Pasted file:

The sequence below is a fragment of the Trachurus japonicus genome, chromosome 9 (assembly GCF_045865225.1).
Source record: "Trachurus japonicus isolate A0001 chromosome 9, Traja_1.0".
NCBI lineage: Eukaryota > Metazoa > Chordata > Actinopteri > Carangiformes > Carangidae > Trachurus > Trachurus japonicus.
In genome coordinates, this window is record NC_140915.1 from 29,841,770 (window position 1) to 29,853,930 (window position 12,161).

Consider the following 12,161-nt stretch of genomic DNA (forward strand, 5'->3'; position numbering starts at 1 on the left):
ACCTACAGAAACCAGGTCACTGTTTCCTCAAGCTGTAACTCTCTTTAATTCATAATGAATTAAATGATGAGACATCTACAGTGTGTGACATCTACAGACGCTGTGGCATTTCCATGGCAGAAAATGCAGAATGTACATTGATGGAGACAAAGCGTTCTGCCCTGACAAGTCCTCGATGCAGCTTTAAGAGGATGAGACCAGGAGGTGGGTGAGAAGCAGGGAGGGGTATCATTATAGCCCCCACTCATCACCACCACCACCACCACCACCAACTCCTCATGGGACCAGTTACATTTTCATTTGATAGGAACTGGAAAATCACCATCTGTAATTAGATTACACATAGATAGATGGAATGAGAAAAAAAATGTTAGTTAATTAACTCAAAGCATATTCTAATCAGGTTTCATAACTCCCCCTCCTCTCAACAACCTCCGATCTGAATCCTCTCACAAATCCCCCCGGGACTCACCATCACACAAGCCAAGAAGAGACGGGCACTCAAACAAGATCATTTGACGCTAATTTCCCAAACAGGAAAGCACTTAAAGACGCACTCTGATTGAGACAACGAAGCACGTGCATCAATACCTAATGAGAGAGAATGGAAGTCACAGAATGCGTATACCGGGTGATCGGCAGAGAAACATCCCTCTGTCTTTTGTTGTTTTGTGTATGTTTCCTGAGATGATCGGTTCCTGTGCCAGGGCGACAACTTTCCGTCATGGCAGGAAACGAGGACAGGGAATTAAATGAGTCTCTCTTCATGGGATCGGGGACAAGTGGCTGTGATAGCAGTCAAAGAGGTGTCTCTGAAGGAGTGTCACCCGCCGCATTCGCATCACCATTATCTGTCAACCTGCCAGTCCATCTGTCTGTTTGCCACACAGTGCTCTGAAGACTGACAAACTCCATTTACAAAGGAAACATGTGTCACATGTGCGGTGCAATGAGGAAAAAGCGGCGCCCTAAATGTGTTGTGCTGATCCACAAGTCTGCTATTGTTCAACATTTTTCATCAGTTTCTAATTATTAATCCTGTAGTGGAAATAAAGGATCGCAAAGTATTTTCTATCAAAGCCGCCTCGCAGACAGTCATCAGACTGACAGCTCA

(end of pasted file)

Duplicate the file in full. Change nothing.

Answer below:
The sequence below is a fragment of the Trachurus japonicus genome, chromosome 9 (assembly GCF_045865225.1).
Source record: "Trachurus japonicus isolate A0001 chromosome 9, Traja_1.0".
NCBI lineage: Eukaryota > Metazoa > Chordata > Actinopteri > Carangiformes > Carangidae > Trachurus > Trachurus japonicus.
In genome coordinates, this window is record NC_140915.1 from 29,841,770 (window position 1) to 29,853,930 (window position 12,161).

Consider the following 12,161-nt stretch of genomic DNA (forward strand, 5'->3'; position numbering starts at 1 on the left):
ACCTACAGAAACCAGGTCACTGTTTCCTCAAGCTGTAACTCTCTTTAATTCATAATGAATTAAATGATGAGACATCTACAGTGTGTGACATCTACAGACGCTGTGGCATTTCCATGGCAGAAAATGCAGAATGTACATTGATGGAGACAAAGCGTTCTGCCCTGACAAGTCCTCGATGCAGCTTTAAGAGGATGAGACCAGGAGGTGGGTGAGAAGCAGGGAGGGGTATCATTATAGCCCCCACTCATCACCACCACCACCACCACCACCAACTCCTCATGGGACCAGTTACATTTTCATTTGATAGGAACTGGAAAATCACCATCTGTAATTAGATTACACATAGATAGATGGAATGAGAAAAAAAATGTTAGTTAATTAACTCAAAGCATATTCTAATCAGGTTTCATAACTCCCCCTCCTCTCAACAACCTCCGATCTGAATCCTCTCACAAATCCCCCCGGGACTCACCATCACACAAGCCAAGAAGAGACGGGCACTCAAACAAGATCATTTGACGCTAATTTCCCAAACAGGAAAGCACTTAAAGACGCACTCTGATTGAGACAACGAAGCACGTGCATCAATACCTAATGAGAGAGAATGGAAGTCACAGAATGCGTATACCGGGTGATCGGCAGAGAAACATCCCTCTGTCTTTTGTTGTTTTGTGTATGTTTCCTGAGATGATCGGTTCCTGTGCCAGGGCGACAACTTTCCGTCATGGCAGGAAACGAGGACAGGGAATTAAATGAGTCTCTCTTCATGGGATCGGGGACAAGTGGCTGTGATAGCAGTCAAAGAGGTGTCTCTGAAGGAGTGTCACCCGCCGCATTCGCATCACCATTATCTGTCAACCTGCCAGTCCATCTGTCTGTTTGCCACACAGTGCTCTGAAGACTGACAAACTCCATTTACAAAGGAAACATGTGTCACATGTGCGGTGCAATGAGGAAAAAGCGGCGCCCTAAATGTGTTGTGCTGATCCACAAGTCTGCTATTGTTCAACATTTTTCATCAGTTTCTAATTATTAATCCTGTAGTGGAAATAAAGGATCGCAAAGTATTTTCTATCAAAGCCGCCTCGCAGACAGTCATCAGACTGACAGCTCA